“First-pillar pensions declined dramatically in the UK because they were price-indexed and not wage-indexed. You could see that coming a long time ago. This runs counter to any notion of long-term guarantees of adequacy in the sense of providing people with enough to get by.”
Wage indexation of pension benefits can provide a rising absolute level of retirement income. However, in some situations, it can also be an inadequacy trap. In peripheral European countries with wage-indexed and partly wage- indexed benefits, the current debt crisis and the pressure it places on unit labor costs could lead to declining living standards for retirees as overall living standards decline.
Other political measures also threaten the adequacy of wage-indexed pensions. Several countries that rely on wage indexation, notably Germany and Sweden, where there was intense discussion about the financial sustainability of the pension system and the burden sharing between generations, have introduced ‘sustainability measures’ that ensure pension indexation lags behind wages.
Between 2001 and 2011, state pensions adjustments in western Germany were consistently below annual inflation. The link between consumer prices and state pensions was decoupled with the introduction of the
Riester-Rente and ‘sustainability’ factors. According to Deutsche Rentenversicherung statistics, in the past 10 years, German retirees saw real purchasing power decline by 8% as measured against official CPI. So, both wage-indexed and partly wage-indexed retirement systems can be prone to retirement repression. Yet, although inadequate in the longer term, a consistent indexation – whether against CPI or wages – is fairer than no indexation at all.
Unless indexed, benefits can become inadequate to sustain retirees above the poverty line. In Italy, as only the minimum pension is now indexed to prices, more and more pensioners will be pushed down to a benefit level that amounts to a social allowance. The government is betting that changes to second- and third-pillar pension provisions (occupational and private provision) will make up the shortfall, but is struggling to create robust systems and tax incentives to do this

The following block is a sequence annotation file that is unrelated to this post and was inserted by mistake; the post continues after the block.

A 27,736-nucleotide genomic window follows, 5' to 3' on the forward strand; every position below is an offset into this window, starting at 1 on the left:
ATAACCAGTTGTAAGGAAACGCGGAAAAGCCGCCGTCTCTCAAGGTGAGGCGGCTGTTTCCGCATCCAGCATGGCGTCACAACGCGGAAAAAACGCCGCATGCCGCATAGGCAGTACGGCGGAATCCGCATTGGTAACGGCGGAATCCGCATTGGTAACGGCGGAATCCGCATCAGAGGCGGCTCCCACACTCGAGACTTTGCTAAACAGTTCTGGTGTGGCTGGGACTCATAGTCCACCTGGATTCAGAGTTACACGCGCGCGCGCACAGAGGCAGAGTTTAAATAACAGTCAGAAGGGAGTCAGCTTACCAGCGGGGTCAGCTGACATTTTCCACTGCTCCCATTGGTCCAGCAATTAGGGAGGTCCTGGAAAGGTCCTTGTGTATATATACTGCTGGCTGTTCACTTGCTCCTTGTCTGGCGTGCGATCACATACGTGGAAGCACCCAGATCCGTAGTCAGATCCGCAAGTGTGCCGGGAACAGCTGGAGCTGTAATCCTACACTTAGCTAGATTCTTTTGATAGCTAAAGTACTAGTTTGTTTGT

There is a compelling, critical fiscal need for countries to temper their ‘pension promise.’ However, to do so without adequately informing citizens or equipping them to make up the shortfall could result in significant social unrest in years to come. Instead of furtively cutting benefits in the future, there are measures that can promote financial sustainability and adequate retirement income today.
To sustain adequacy throughout retirement, the initial pension payment could be lowered and coupled with adequate indexing rules. If this basic mechanism for the adequacy of retirement income is explained to citizens while they’re still working, they can react by working longer and saving more. Lowering initial benefits would reveal the effect of the austerity measure immediately and begin to promote a more financially sustainable pension system.
Currently, 25-50% of people retire before the statutory retirement age. As each additional year worked yields a pension bonus of 26% of retirement income, lower initial benefit payments could incentivize people to work longer. This would promote the financial sustainability of the pension system by increasing the size of the labor force, which means more people contribute longer to the state pension while decreasing the number of people receiving a state pension as well as the length of time they receive it.